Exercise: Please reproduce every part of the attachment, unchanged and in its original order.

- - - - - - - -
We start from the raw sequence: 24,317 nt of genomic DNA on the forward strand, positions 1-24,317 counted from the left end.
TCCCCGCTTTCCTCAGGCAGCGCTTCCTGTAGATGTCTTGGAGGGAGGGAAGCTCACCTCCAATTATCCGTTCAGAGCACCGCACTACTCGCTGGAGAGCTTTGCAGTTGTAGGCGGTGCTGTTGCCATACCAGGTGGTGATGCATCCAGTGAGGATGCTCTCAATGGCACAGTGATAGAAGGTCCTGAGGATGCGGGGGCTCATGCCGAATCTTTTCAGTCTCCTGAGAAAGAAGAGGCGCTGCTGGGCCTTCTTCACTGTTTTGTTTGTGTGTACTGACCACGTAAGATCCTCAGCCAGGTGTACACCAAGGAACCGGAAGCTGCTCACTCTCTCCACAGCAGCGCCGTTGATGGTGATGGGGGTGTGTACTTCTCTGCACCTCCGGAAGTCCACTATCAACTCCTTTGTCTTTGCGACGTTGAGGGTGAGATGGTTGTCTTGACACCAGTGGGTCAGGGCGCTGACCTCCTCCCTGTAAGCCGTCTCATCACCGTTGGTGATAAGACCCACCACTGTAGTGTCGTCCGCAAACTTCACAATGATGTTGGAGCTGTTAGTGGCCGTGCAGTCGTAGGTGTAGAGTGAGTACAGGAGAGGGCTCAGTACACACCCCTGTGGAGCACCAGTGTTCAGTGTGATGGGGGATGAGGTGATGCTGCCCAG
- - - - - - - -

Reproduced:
We start from the raw sequence: 24,317 nt of genomic DNA on the forward strand, positions 1-24,317 counted from the left end.
TCCCCGCTTTCCTCAGGCAGCGCTTCCTGTAGATGTCTTGGAGGGAGGGAAGCTCACCTCCAATTATCCGTTCAGAGCACCGCACTACTCGCTGGAGAGCTTTGCAGTTGTAGGCGGTGCTGTTGCCATACCAGGTGGTGATGCATCCAGTGAGGATGCTCTCAATGGCACAGTGATAGAAGGTCCTGAGGATGCGGGGGCTCATGCCGAATCTTTTCAGTCTCCTGAGAAAGAAGAGGCGCTGCTGGGCCTTCTTCACTGTTTTGTTTGTGTGTACTGACCACGTAAGATCCTCAGCCAGGTGTACACCAAGGAACCGGAAGCTGCTCACTCTCTCCACAGCAGCGCCGTTGATGGTGATGGGGGTGTGTACTTCTCTGCACCTCCGGAAGTCCACTATCAACTCCTTTGTCTTTGCGACGTTGAGGGTGAGATGGTTGTCTTGACACCAGTGGGTCAGGGCGCTGACCTCCTCCCTGTAAGCCGTCTCATCACCGTTGGTGATAAGACCCACCACTGTAGTGTCGTCCGCAAACTTCACAATGATGTTGGAGCTGTTAGTGGCCGTGCAGTCGTAGGTGTAGAGTGAGTACAGGAGAGGGCTCAGTACACACCCCTGTGGAGCACCAGTGTTCAGTGTGATGGGGGATGAGGTGATGCTGCCCAG